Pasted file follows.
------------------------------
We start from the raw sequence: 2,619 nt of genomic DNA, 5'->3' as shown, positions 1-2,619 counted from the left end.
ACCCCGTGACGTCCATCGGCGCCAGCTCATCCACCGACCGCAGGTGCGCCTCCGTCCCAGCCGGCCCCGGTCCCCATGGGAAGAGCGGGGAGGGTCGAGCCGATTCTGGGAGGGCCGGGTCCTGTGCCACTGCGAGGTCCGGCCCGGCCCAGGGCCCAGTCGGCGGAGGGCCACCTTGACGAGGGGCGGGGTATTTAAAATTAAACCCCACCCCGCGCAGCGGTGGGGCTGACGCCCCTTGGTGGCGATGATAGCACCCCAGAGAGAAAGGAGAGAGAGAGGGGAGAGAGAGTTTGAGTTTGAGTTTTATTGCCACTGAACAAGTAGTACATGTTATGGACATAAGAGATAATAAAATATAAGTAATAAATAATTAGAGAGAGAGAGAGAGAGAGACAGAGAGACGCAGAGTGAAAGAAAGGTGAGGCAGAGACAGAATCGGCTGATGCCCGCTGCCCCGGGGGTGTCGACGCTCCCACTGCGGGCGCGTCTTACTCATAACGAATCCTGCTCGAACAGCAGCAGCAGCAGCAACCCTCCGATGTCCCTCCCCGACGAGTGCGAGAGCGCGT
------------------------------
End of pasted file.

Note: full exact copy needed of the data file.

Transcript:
We start from the raw sequence: 2,619 nt of genomic DNA, 5'->3' as shown, positions 1-2,619 counted from the left end.
ACCCCGTGACGTCCATCGGCGCCAGCTCATCCACCGACCGCAGGTGCGCCTCCGTCCCAGCCGGCCCCGGTCCCCATGGGAAGAGCGGGGAGGGTCGAGCCGATTCTGGGAGGGCCGGGTCCTGTGCCACTGCGAGGTCCGGCCCGGCCCAGGGCCCAGTCGGCGGAGGGCCACCTTGACGAGGGGCGGGGTATTTAAAATTAAACCCCACCCCGCGCAGCGGTGGGGCTGACGCCCCTTGGTGGCGATGATAGCACCCCAGAGAGAAAGGAGAGAGAGAGGGGAGAGAGAGTTTGAGTTTGAGTTTTATTGCCACTGAACAAGTAGTACATGTTATGGACATAAGAGATAATAAAATATAAGTAATAAATAATTAGAGAGAGAGAGAGAGAGAGACAGAGAGACGCAGAGTGAAAGAAAGGTGAGGCAGAGACAGAATCGGCTGATGCCCGCTGCCCCGGGGGTGTCGACGCTCCCACTGCGGGCGCGTCTTACTCATAACGAATCCTGCTCGAACAGCAGCAGCAGCAGCAACCCTCCGATGTCCCTCCCCGACGAGTGCGAGAGCGCGT